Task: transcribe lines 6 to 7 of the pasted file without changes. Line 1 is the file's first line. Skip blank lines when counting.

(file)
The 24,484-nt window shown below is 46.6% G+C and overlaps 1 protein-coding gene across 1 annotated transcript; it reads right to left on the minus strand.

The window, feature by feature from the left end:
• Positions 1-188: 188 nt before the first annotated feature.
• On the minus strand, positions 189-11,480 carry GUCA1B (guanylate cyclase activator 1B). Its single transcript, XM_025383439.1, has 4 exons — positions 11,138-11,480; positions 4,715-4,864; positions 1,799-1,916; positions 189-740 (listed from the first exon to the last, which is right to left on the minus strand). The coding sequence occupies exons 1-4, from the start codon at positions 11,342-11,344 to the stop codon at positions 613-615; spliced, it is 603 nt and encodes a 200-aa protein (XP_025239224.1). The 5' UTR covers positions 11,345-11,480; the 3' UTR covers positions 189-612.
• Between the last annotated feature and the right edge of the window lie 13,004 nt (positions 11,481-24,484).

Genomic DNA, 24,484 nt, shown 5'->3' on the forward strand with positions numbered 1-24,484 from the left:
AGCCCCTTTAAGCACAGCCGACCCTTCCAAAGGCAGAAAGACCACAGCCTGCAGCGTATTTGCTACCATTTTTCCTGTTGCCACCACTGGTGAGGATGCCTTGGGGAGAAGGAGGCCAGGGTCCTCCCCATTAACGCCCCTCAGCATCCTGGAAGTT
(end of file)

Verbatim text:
Genomic DNA, 24,484 nt, shown 5'->3' on the forward strand with positions numbered 1-24,484 from the left:
AGCCCCTTTAAGCACAGCCGACCCTTCCAAAGGCAGAAAGACCACAGCCTGCAGCGTATTTGCTACCATTTTTCCTGTTGCCACCACTGGTGAGGATGCCTTGGGGAGAAGGAGGCCAGGGTCCTCCCCATTAACGCCCCTCAGCATCCTGGAAGTT